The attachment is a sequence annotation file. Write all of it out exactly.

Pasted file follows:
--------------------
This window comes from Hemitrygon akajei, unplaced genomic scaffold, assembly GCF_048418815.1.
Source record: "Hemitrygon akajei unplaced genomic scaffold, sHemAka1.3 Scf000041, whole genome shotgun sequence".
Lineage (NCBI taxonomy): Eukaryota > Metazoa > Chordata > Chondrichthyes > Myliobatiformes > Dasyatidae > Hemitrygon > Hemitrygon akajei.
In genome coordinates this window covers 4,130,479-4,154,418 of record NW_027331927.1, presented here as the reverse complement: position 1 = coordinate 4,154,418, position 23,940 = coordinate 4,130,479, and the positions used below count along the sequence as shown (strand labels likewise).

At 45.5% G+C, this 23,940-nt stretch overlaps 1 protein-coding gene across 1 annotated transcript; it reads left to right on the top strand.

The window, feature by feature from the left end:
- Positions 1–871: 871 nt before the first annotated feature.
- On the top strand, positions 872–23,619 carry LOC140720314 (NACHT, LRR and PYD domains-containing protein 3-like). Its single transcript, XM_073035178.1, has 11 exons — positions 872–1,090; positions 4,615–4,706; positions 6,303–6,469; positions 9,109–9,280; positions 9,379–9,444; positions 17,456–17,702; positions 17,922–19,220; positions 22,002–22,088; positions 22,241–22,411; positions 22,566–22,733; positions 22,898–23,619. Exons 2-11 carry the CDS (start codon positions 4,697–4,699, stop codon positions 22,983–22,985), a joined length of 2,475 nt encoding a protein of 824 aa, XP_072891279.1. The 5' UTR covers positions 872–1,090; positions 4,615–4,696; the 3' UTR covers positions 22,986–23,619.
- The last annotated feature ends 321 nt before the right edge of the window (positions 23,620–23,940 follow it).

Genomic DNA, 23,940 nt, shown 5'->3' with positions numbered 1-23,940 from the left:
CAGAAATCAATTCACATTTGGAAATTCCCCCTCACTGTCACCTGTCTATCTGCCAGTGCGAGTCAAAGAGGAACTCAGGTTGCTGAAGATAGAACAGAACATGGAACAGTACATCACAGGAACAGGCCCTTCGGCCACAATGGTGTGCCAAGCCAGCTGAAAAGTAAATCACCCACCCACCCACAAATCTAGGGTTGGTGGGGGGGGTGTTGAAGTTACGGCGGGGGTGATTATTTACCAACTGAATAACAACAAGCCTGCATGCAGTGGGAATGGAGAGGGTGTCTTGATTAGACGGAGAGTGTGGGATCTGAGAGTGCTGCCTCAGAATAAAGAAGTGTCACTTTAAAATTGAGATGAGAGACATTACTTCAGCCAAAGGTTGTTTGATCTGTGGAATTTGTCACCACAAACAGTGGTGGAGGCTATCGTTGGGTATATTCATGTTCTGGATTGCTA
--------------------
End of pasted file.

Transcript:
This window comes from Hemitrygon akajei, unplaced genomic scaffold, assembly GCF_048418815.1.
Source record: "Hemitrygon akajei unplaced genomic scaffold, sHemAka1.3 Scf000041, whole genome shotgun sequence".
Lineage (NCBI taxonomy): Eukaryota > Metazoa > Chordata > Chondrichthyes > Myliobatiformes > Dasyatidae > Hemitrygon > Hemitrygon akajei.
In genome coordinates this window covers 4,130,479-4,154,418 of record NW_027331927.1, presented here as the reverse complement: position 1 = coordinate 4,154,418, position 23,940 = coordinate 4,130,479, and the positions used below count along the sequence as shown (strand labels likewise).

At 45.5% G+C, this 23,940-nt stretch overlaps 1 protein-coding gene across 1 annotated transcript; it reads left to right on the top strand.

The window, feature by feature from the left end:
- Positions 1–871: 871 nt before the first annotated feature.
- On the top strand, positions 872–23,619 carry LOC140720314 (NACHT, LRR and PYD domains-containing protein 3-like). Its single transcript, XM_073035178.1, has 11 exons — positions 872–1,090; positions 4,615–4,706; positions 6,303–6,469; positions 9,109–9,280; positions 9,379–9,444; positions 17,456–17,702; positions 17,922–19,220; positions 22,002–22,088; positions 22,241–22,411; positions 22,566–22,733; positions 22,898–23,619. Exons 2-11 carry the CDS (start codon positions 4,697–4,699, stop codon positions 22,983–22,985), a joined length of 2,475 nt encoding a protein of 824 aa, XP_072891279.1. The 5' UTR covers positions 872–1,090; positions 4,615–4,696; the 3' UTR covers positions 22,986–23,619.
- The last annotated feature ends 321 nt before the right edge of the window (positions 23,620–23,940 follow it).

Genomic DNA, 23,940 nt, shown 5'->3' with positions numbered 1-23,940 from the left:
CAGAAATCAATTCACATTTGGAAATTCCCCCTCACTGTCACCTGTCTATCTGCCAGTGCGAGTCAAAGAGGAACTCAGGTTGCTGAAGATAGAACAGAACATGGAACAGTACATCACAGGAACAGGCCCTTCGGCCACAATGGTGTGCCAAGCCAGCTGAAAAGTAAATCACCCACCCACCCACAAATCTAGGGTTGGTGGGGGGGGTGTTGAAGTTACGGCGGGGGTGATTATTTACCAACTGAATAACAACAAGCCTGCATGCAGTGGGAATGGAGAGGGTGTCTTGATTAGACGGAGAGTGTGGGATCTGAGAGTGCTGCCTCAGAATAAAGAAGTGTCACTTTAAAATTGAGATGAGAGACATTACTTCAGCCAAAGGTTGTTTGATCTGTGGAATTTGTCACCACAAACAGTGGTGGAGGCTATCGTTGGGTATATTCATGTTCTGGATTGCTA